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If the Collector fhould proceed in this undertaking, we would beg leave to remind him, that, as caterer for the public, he cannot be too nice in his felection. One difagreeable difh at the table, may turn a man's ftomach against the whole entertainment.

Art. 31. Free and Impartial Remarks on the Letters written by
the Right Hon. the Earl of Chesterfield, &c. By a Man of the
World. 4to.
I s. 6d. Bew. 1774.

Our man of the world would be a tolerable reviewer, if he did not, like fome others eke out too freely with extracts; yet the latter, in this inftance, undoubtedly constitute the best as well as by much the largest part of the publication.-Here we are, poffibly, expofed to the retort caurteous; and we are honeftly prepared for it. Art. 32. Excurfion into Normandy and Britanny, up the Loire to Orleans and Paris; from thence to Dijon, Befancon, and Bafle, through Switzerland, Geneva and Lyons, to Paris, Calais, and Dieppe. 8vo. 28. Richardfon and Urquhart. 1774.

This is a kind of journal, and there is fomething amusing in the very brief account of the objects prefented to the traveller in his journey; but this pamphlet is rather to be confidered as a directory for perfons who propofe to make the above mentioned tour. They are here provided with a variety of useful hints by an attention to which their journey may perhaps be rendered more entertaining, and be performed to greater advantage. As to the rates of customs, pofthorfes, chaifes, &c. no notice is taken of them. The Reader is farther directed to procure Ducarrel's history of Normandy, and a Trip to Paris lately published.

Art. 33. A Tour to Spa, through the Auftrian Netherlands, and Flanders; and from Spa to Duffeldorf, up the Rhine to Frankfort; and through Manheim, Strafburg, Nancy, and Rheims, to St. Omer, and Calais. 8vo. 2 S. Richardfon and Urquhart,

&c. 1774.

Much the fame idea is to be formed of this excurfion, as of that mentioned in the former article. Art. 34. The History of Wales. Written originally in British, by Caradoc of Lhancarvan, englished by Dr. Powel, and augmented by W. Wynn, Fellow of Jefus College, Oxon. To which is added, a Defcription of Wales, by Sir John Price. A new Edition, greatly improved and enlarged, with Pedigrees of Fami lies. 8vo. 6 s. Evans. 1774.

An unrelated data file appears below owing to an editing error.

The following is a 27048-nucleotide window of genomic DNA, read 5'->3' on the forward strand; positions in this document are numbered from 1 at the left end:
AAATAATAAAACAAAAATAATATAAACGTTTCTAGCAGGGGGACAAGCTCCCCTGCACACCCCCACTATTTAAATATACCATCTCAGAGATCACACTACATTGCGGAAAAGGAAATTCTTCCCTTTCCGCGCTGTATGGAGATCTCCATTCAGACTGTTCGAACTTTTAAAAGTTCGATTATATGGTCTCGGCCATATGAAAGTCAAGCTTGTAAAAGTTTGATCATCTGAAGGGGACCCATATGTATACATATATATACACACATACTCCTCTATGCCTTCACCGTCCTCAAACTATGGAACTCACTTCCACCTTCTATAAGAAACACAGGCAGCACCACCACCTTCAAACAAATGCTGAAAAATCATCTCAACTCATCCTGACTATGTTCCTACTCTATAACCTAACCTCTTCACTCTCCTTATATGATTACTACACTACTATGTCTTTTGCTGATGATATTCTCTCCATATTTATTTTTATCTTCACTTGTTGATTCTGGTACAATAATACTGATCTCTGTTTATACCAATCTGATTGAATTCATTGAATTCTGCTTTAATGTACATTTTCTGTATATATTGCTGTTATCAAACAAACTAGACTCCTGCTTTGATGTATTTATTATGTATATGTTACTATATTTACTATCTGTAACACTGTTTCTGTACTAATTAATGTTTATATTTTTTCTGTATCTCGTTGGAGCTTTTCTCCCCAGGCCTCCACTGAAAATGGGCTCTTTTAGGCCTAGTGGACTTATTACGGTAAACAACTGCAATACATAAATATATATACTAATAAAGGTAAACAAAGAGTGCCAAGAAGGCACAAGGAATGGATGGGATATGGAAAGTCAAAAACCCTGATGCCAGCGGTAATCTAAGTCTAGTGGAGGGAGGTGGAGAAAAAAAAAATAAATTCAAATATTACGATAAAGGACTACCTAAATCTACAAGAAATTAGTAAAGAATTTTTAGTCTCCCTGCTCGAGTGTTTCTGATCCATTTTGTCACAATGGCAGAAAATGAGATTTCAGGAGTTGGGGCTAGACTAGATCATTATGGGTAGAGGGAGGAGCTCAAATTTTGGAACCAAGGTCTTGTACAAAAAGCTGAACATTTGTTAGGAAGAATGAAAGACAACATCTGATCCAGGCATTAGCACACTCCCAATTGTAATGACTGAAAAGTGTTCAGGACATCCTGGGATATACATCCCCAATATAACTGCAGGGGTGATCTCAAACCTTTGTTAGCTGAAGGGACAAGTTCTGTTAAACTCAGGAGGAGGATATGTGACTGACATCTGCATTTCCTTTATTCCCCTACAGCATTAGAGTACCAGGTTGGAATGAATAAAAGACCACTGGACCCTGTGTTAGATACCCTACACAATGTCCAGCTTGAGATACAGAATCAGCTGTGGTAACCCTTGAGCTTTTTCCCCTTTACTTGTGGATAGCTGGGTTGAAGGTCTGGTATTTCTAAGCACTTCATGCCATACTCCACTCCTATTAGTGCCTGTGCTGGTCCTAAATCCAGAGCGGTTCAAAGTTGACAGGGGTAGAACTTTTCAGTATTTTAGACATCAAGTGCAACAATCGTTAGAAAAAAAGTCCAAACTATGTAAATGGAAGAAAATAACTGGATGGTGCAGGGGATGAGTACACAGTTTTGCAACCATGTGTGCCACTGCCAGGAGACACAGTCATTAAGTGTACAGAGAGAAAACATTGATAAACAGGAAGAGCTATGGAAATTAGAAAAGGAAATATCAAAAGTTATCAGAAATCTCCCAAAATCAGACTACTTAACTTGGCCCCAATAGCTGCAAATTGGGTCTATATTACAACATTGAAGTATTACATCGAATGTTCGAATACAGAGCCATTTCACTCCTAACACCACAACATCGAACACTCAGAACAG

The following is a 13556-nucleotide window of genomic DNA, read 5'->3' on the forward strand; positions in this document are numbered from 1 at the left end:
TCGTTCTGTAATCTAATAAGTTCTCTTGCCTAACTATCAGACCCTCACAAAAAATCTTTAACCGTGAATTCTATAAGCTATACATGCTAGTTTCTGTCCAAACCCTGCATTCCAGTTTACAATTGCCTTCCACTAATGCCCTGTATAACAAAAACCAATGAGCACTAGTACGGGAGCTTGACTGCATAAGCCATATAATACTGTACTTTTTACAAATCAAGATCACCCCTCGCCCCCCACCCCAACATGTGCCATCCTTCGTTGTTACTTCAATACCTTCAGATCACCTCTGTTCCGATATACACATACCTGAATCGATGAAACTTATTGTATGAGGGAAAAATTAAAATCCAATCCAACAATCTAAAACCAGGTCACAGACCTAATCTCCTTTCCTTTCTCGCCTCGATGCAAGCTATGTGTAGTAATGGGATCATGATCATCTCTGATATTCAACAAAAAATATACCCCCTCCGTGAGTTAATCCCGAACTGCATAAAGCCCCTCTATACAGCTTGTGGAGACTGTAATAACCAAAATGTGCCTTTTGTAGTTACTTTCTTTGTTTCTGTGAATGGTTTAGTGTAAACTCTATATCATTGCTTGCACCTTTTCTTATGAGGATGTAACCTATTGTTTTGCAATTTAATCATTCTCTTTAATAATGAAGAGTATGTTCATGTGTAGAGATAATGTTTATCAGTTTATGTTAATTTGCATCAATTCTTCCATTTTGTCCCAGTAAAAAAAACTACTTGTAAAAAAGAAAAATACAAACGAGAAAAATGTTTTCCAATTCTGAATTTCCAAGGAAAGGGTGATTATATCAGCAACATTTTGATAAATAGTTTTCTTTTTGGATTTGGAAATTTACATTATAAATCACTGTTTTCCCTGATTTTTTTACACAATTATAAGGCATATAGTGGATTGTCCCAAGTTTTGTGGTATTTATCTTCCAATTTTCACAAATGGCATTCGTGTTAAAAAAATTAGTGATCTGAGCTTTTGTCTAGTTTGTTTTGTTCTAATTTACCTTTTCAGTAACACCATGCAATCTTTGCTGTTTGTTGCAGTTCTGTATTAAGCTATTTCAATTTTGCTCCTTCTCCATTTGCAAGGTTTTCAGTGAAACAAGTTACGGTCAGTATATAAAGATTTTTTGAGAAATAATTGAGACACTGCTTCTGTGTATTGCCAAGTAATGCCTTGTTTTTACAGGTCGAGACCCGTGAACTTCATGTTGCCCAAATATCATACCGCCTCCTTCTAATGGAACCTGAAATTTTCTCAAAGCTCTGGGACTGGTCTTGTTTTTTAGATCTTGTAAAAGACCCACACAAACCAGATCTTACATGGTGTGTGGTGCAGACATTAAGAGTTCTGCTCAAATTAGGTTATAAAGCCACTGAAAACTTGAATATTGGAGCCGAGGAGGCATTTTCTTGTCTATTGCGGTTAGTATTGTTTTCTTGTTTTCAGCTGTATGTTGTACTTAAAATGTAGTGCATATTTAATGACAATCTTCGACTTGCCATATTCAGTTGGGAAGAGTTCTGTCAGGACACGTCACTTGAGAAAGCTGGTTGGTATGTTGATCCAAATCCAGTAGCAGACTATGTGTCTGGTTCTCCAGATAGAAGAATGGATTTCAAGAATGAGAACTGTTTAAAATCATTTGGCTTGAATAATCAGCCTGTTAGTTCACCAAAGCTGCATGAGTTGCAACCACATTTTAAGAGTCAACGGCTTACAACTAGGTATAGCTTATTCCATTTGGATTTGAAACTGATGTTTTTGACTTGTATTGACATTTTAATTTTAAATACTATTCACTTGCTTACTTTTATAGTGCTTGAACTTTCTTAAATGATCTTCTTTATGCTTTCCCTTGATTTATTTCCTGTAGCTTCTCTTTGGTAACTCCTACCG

Of this republication it will be fufficient to remark that it is well printed, and will be an acceptable book to Ancient Britons and Antiquaries, whatever true born Englifhmen, in general, may think of it.

Art. 35. An Efay for the Conftruction of Roads on Mechanical and Phylical Principles. 8vo. I S. Davies. 1774

This effay is offered with fo much becoming modefty, that it were to be wished as much could be faid in favour of the execution, as the evident intention of the Writer merits. When phyfical and mechanical principles are explained for the inftruction of others, they have an appropriated language in which clearness and brevity are united nothing is fuperfluously introduced, nothing is circumlocuery, and nothing is defective. It is with fome degree of reluctance

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we find ourselves reduced to declare that this Writer understands more than he can render fufficiently intelligible; that his effay is neither happily conceived nor clearly expreffed; and that he evidently becomes obfcure by labouring to avoid obfcurity.

Art. 36. An Account of the Rife, Progress, and present State of the Society for the Discharge and Relief of Perfons imprisoned for Smali Debts. Containing the original Sermon by Dr. Dodd; the Rules and Orders of the Society; Exhortation to the Debtor released; Mifcellaneous Pieces; Forms of Bufinefs; General Lift of the Benefactions, &c. 12mo. 2s. 6d. Leacroft, &c. 1774.